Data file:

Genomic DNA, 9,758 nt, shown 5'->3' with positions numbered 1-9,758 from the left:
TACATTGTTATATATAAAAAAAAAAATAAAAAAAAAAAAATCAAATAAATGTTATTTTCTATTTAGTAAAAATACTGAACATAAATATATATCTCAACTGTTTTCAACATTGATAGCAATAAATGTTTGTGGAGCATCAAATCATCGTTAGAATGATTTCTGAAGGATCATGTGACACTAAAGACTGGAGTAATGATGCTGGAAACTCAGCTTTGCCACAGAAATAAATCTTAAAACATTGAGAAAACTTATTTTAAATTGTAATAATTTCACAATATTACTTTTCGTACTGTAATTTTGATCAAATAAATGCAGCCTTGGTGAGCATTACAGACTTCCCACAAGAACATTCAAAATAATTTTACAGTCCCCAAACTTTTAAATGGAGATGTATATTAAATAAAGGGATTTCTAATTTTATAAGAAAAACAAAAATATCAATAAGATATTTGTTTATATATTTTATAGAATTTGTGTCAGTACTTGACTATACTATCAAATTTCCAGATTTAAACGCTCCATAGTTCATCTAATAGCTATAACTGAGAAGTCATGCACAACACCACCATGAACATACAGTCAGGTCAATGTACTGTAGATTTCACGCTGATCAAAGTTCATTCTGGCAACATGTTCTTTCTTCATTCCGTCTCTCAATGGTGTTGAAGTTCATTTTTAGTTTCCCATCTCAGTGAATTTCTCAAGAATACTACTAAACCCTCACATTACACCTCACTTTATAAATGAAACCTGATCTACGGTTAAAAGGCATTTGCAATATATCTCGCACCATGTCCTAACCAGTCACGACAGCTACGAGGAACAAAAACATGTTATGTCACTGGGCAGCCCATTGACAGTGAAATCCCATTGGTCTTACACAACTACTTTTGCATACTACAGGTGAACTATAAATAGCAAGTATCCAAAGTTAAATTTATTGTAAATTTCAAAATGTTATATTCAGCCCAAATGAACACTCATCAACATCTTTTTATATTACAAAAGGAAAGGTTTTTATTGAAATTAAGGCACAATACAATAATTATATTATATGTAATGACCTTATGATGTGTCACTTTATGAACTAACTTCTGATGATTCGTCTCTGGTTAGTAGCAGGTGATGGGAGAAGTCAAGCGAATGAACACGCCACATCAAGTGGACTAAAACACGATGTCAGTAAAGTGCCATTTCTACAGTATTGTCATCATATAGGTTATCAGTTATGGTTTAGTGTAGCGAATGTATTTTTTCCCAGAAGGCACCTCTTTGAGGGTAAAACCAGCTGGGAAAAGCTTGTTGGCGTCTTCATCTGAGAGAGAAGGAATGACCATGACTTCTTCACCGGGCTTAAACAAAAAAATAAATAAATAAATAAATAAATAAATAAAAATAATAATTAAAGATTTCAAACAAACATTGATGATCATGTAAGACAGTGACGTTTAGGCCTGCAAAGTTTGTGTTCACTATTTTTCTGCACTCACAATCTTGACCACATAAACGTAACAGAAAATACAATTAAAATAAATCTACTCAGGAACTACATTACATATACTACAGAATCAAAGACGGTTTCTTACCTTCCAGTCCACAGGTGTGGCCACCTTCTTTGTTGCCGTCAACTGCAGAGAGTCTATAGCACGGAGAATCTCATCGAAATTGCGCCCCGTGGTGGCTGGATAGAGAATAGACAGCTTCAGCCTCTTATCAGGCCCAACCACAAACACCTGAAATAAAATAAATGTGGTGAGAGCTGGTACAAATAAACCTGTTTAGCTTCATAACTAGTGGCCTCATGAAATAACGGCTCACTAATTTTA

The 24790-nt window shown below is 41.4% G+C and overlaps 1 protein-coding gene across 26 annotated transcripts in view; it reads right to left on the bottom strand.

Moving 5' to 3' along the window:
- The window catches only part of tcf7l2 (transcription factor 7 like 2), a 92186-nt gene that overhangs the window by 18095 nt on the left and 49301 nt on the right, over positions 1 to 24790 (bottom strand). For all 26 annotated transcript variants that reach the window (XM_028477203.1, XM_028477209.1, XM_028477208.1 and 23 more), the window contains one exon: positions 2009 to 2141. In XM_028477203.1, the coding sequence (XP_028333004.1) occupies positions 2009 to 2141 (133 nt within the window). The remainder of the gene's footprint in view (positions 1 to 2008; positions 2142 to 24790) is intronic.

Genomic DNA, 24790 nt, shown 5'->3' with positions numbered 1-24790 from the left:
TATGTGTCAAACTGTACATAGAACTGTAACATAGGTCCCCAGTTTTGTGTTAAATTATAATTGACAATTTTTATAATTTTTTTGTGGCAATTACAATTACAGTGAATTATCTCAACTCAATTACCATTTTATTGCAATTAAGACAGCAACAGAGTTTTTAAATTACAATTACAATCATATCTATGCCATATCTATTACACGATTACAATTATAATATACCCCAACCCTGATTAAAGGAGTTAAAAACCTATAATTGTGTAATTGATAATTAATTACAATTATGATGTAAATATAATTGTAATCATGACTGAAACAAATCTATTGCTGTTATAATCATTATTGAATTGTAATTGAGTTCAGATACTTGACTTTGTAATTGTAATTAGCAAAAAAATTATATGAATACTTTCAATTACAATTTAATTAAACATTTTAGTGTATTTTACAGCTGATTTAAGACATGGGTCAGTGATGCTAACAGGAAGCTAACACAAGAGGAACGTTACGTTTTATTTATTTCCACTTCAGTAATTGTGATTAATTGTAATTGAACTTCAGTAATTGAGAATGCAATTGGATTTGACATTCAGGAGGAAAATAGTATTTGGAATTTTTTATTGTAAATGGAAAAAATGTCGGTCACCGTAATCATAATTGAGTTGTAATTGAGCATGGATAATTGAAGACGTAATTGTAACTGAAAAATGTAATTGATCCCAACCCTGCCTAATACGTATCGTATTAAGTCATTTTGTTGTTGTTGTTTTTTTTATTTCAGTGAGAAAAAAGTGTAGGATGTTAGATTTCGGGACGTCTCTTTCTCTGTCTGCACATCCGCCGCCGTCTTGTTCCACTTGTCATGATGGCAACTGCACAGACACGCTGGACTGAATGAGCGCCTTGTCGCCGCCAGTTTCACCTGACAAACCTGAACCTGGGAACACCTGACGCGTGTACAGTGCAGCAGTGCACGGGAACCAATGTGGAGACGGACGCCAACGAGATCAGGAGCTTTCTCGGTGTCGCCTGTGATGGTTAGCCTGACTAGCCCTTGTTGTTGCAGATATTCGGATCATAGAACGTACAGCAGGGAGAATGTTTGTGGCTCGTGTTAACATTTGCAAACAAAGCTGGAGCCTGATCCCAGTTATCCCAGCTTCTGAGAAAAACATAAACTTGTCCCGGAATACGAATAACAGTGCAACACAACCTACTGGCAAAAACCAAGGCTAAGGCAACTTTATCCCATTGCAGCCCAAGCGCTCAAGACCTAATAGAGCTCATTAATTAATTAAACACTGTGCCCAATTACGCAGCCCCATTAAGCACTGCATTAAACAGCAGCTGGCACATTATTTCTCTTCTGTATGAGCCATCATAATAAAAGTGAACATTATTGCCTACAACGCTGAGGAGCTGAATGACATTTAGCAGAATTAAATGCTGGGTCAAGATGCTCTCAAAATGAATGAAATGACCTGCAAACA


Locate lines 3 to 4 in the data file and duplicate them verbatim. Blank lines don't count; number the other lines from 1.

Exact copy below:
The 24790-nt window shown below is 41.4% G+C and overlaps 1 protein-coding gene across 26 annotated transcripts in view; it reads right to left on the bottom strand.

Moving 5' to 3' along the window: